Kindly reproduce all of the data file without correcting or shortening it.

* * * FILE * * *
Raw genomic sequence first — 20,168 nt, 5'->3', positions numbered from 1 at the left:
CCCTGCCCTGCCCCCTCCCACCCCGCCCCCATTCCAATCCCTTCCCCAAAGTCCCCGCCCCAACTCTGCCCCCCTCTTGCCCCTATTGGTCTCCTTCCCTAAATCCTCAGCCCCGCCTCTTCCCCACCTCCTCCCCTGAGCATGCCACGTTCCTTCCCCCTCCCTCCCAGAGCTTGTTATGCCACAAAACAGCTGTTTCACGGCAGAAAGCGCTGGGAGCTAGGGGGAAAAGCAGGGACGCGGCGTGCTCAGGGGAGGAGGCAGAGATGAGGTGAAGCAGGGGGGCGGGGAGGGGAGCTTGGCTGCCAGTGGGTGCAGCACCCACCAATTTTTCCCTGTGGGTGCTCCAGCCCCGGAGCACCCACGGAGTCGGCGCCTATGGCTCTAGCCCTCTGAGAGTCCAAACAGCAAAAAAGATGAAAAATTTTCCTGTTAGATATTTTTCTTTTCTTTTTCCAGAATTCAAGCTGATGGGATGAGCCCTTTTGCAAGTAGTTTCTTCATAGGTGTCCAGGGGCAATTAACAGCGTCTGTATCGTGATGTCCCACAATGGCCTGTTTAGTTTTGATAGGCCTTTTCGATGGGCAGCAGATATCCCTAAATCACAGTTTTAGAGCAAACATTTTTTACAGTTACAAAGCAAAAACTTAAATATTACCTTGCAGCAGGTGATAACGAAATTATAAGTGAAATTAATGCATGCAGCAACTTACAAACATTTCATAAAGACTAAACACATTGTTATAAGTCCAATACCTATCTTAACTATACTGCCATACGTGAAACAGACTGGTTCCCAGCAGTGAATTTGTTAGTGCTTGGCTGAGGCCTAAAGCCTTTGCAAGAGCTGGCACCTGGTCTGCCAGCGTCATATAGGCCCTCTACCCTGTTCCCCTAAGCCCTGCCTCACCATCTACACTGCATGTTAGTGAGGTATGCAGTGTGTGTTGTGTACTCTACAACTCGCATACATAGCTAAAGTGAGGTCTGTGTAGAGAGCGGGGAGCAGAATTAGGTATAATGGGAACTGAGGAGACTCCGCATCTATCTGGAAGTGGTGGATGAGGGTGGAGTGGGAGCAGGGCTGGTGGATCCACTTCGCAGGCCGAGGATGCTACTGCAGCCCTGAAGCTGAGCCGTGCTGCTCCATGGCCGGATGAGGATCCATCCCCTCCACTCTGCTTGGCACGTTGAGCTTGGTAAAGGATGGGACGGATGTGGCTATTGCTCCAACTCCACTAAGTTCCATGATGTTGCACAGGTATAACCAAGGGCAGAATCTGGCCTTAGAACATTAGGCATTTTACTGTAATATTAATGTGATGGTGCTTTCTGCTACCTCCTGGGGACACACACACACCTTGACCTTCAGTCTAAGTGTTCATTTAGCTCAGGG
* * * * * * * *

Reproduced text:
Raw genomic sequence first — 20,168 nt, 5'->3', positions numbered from 1 at the left:
CCCTGCCCTGCCCCCTCCCACCCCGCCCCCATTCCAATCCCTTCCCCAAAGTCCCCGCCCCAACTCTGCCCCCCTCTTGCCCCTATTGGTCTCCTTCCCTAAATCCTCAGCCCCGCCTCTTCCCCACCTCCTCCCCTGAGCATGCCACGTTCCTTCCCCCTCCCTCCCAGAGCTTGTTATGCCACAAAACAGCTGTTTCACGGCAGAAAGCGCTGGGAGCTAGGGGGAAAAGCAGGGACGCGGCGTGCTCAGGGGAGGAGGCAGAGATGAGGTGAAGCAGGGGGGCGGGGAGGGGAGCTTGGCTGCCAGTGGGTGCAGCACCCACCAATTTTTCCCTGTGGGTGCTCCAGCCCCGGAGCACCCACGGAGTCGGCGCCTATGGCTCTAGCCCTCTGAGAGTCCAAACAGCAAAAAAGATGAAAAATTTTCCTGTTAGATATTTTTCTTTTCTTTTTCCAGAATTCAAGCTGATGGGATGAGCCCTTTTGCAAGTAGTTTCTTCATAGGTGTCCAGGGGCAATTAACAGCGTCTGTATCGTGATGTCCCACAATGGCCTGTTTAGTTTTGATAGGCCTTTTCGATGGGCAGCAGATATCCCTAAATCACAGTTTTAGAGCAAACATTTTTTACAGTTACAAAGCAAAAACTTAAATATTACCTTGCAGCAGGTGATAACGAAATTATAAGTGAAATTAATGCATGCAGCAACTTACAAACATTTCATAAAGACTAAACACATTGTTATAAGTCCAATACCTATCTTAACTATACTGCCATACGTGAAACAGACTGGTTCCCAGCAGTGAATTTGTTAGTGCTTGGCTGAGGCCTAAAGCCTTTGCAAGAGCTGGCACCTGGTCTGCCAGCGTCATATAGGCCCTCTACCCTGTTCCCCTAAGCCCTGCCTCACCATCTACACTGCATGTTAGTGAGGTATGCAGTGTGTGTTGTGTACTCTACAACTCGCATACATAGCTAAAGTGAGGTCTGTGTAGAGAGCGGGGAGCAGAATTAGGTATAATGGGAACTGAGGAGACTCCGCATCTATCTGGAAGTGGTGGATGAGGGTGGAGTGGGAGCAGGGCTGGTGGATCCACTTCGCAGGCCGAGGATGCTACTGCAGCCCTGAAGCTGAGCCGTGCTGCTCCATGGCCGGATGAGGATCCATCCCCTCCACTCTGCTTGGCACGTTGAGCTTGGTAAAGGATGGGACGGATGTGGCTATTGCTCCAACTCCACTAAGTTCCATGATGTTGCACAGGTATAACCAAGGGCAGAATCTGGCCTTAGAACATTAGGCATTTTACTGTAATATTAATGTGATGGTGCTTTCTGCTACCTCCTGGGGACACACACACACCTTGACCTTCAGTCTAAGTGTTCATTTAGCTCAGGG